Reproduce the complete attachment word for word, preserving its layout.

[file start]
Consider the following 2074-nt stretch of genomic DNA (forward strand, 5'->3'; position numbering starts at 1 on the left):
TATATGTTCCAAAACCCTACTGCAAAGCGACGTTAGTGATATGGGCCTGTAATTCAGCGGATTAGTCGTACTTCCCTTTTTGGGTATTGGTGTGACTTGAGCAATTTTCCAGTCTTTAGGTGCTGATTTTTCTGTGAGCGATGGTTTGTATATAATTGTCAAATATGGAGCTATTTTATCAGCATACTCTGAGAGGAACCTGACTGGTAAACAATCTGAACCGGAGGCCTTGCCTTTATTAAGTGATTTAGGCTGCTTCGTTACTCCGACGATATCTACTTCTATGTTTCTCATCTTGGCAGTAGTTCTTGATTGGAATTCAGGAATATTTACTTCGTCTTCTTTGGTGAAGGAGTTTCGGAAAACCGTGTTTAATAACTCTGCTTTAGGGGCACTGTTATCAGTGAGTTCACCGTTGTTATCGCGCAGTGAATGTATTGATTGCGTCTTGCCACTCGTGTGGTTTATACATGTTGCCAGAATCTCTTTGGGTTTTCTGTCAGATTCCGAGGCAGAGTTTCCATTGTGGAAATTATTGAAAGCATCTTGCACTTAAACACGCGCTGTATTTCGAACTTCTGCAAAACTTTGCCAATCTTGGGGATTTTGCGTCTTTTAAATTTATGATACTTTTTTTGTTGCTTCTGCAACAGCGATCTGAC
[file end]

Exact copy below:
Consider the following 2074-nt stretch of genomic DNA (forward strand, 5'->3'; position numbering starts at 1 on the left):
TATATGTTCCAAAACCCTACTGCAAAGCGACGTTAGTGATATGGGCCTGTAATTCAGCGGATTAGTCGTACTTCCCTTTTTGGGTATTGGTGTGACTTGAGCAATTTTCCAGTCTTTAGGTGCTGATTTTTCTGTGAGCGATGGTTTGTATATAATTGTCAAATATGGAGCTATTTTATCAGCATACTCTGAGAGGAACCTGACTGGTAAACAATCTGAACCGGAGGCCTTGCCTTTATTAAGTGATTTAGGCTGCTTCGTTACTCCGACGATATCTACTTCTATGTTTCTCATCTTGGCAGTAGTTCTTGATTGGAATTCAGGAATATTTACTTCGTCTTCTTTGGTGAAGGAGTTTCGGAAAACCGTGTTTAATAACTCTGCTTTAGGGGCACTGTTATCAGTGAGTTCACCGTTGTTATCGCGCAGTGAATGTATTGATTGCGTCTTGCCACTCGTGTGGTTTATACATGTTGCCAGAATCTCTTTGGGTTTTCTGTCAGATTCCGAGGCAGAGTTTCCATTGTGGAAATTATTGAAAGCATCTTGCACTTAAACACGCGCTGTATTTCGAACTTCTGCAAAACTTTGCCAATCTTGGGGATTTTGCGTCTTTTAAATTTATGATACTTTTTTTGTTGCTTCTGCAACAGCGATCTGAC